Given the nearly daily interaction between Islam and western nations, it strikes me that there is minimal perception about the nature of this middle-eastern religion as it is commonly portrayed by the general media. My sense is that there are regular assumptions about Islam that are carry-overs from Christianity but not actually part of Islam itself. For instance, a few weeks ago in an interview with a Muslim cleric, the news commentator asked him directly, "Doesn't the Qur'an say that we are to love our enemies?" The cleric nearly swallowed his cud. It's a good idea, but it comes from Jesus, not Mohammed.
This, in turn, led me to wonder about whether or not Islam has a moral center, which is not quite the same thing as a theological center. Certainly Islam has a theological center, and it is that Allah is the only God and Mohammed is his prophet. Christianity has a theological center, also. "To us there is but one God, the Father, and one Lord, Jesus Christ." At the same time, Christianity also has a moral center, first drawn from the Decalogue in the Torah and later from Jesus' commentary on the Decalogue in his Sermon on the Mount. Does Islam have anything similar? In my reading of the Qur'an and the Hadith, I can find nothing comparable to either the Ten Commandments or the teachings of Jesus about moral life.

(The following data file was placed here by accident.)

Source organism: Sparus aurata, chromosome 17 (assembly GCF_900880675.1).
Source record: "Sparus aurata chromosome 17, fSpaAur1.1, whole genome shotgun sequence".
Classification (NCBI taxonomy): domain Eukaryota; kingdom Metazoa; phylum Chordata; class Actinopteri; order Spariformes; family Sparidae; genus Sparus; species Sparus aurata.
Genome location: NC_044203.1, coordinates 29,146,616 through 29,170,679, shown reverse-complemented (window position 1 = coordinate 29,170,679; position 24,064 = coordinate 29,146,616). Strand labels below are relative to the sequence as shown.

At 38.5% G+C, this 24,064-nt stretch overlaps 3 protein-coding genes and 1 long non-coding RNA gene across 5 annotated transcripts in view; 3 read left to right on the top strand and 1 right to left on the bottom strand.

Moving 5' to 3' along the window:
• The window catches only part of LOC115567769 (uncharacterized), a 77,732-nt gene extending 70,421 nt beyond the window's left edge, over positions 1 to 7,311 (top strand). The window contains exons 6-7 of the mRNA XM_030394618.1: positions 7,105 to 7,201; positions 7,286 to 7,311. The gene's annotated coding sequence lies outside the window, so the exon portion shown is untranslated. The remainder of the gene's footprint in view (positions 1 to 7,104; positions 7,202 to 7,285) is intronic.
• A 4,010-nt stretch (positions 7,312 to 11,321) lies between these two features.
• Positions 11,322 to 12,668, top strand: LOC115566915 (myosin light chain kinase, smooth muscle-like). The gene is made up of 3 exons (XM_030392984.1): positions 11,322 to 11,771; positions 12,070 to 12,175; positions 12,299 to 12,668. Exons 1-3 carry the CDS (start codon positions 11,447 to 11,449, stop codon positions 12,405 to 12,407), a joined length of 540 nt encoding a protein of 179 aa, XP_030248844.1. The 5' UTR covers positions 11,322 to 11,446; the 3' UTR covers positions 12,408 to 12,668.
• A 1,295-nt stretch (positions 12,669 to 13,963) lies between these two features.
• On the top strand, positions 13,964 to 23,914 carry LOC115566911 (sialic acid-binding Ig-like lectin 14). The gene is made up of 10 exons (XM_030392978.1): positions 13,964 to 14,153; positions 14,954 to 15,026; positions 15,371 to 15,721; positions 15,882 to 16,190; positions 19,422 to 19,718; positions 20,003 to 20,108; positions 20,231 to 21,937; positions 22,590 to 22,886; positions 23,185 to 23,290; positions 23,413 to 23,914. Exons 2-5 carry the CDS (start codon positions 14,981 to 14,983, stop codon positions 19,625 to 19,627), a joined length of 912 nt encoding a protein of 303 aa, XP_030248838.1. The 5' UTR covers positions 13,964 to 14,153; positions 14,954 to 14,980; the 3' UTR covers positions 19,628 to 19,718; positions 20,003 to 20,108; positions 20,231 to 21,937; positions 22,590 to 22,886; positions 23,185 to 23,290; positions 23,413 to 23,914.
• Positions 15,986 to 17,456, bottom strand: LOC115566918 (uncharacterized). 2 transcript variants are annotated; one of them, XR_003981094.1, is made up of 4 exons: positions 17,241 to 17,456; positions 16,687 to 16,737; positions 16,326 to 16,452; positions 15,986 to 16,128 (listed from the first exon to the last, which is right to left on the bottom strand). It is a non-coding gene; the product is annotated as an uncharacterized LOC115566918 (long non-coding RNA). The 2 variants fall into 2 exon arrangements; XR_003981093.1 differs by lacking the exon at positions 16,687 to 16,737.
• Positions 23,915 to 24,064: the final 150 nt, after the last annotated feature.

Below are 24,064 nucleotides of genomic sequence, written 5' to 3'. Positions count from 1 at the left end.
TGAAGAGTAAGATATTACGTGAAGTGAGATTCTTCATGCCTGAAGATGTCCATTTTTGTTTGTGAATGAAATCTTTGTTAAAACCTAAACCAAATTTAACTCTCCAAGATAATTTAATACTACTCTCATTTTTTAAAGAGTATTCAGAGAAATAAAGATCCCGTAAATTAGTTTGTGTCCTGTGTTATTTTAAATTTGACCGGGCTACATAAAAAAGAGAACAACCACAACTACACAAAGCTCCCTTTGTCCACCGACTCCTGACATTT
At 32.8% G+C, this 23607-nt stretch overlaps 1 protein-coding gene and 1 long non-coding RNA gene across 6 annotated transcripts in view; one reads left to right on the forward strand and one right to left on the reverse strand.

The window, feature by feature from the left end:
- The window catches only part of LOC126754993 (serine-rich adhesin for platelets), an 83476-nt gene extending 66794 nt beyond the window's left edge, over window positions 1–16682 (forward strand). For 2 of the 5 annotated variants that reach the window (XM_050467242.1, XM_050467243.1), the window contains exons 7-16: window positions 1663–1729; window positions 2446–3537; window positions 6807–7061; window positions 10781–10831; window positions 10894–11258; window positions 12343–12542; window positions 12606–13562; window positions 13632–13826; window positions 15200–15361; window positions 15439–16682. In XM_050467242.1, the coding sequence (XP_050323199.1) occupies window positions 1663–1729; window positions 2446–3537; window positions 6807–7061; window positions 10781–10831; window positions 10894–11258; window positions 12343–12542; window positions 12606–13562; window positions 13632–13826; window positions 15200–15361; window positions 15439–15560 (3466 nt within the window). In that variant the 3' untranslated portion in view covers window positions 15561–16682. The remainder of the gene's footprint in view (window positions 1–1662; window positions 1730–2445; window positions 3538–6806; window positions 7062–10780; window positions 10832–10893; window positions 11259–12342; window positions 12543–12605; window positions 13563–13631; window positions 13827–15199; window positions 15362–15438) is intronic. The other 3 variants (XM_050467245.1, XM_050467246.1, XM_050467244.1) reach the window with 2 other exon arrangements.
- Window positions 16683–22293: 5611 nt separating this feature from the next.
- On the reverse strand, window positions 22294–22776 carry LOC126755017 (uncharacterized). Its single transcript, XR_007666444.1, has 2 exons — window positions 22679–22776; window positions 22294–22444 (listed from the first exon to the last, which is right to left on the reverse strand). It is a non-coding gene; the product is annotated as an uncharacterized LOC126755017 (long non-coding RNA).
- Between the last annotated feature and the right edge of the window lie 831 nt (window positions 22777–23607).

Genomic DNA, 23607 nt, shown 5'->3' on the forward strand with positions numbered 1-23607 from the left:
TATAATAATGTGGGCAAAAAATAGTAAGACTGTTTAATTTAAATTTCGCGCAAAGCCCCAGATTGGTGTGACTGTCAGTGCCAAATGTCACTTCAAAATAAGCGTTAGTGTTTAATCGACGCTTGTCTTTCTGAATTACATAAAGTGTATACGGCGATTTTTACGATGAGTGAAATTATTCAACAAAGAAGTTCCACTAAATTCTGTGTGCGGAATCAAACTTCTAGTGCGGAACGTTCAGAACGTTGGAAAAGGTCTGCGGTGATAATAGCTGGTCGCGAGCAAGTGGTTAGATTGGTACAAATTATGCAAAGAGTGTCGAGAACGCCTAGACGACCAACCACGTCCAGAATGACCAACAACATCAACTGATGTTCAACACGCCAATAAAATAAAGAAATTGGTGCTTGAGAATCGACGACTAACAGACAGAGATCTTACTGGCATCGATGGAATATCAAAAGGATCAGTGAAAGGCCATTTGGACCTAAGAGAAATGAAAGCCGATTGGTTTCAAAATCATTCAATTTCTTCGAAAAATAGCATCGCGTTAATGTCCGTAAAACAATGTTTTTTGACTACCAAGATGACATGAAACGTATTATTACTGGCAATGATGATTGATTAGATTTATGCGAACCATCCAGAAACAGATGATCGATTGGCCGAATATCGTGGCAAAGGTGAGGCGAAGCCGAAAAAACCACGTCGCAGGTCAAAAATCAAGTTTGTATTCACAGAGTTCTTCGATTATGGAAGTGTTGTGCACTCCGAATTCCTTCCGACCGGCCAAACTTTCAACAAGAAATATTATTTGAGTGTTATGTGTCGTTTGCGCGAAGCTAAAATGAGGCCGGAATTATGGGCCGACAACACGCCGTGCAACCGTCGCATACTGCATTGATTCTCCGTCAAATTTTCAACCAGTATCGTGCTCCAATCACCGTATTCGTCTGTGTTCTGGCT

Hence, to assume that Islam is, so to speak, "on the same page" as westerners, whose moral sensitivities are largely derived from Christianity (however far they may have strayed from the classical church), is to assume what, in fact, is not the case. The longer we hold such assumptions and attempt to come to the table for dialogue with Muslims, the harder it will be to make any real progress. One sees on bumper stickers the little sign spelling out "co-exist", using symbols from the world's great religions. This is a fine sentiment, but if cannot work if even one of those entities does not see it that way.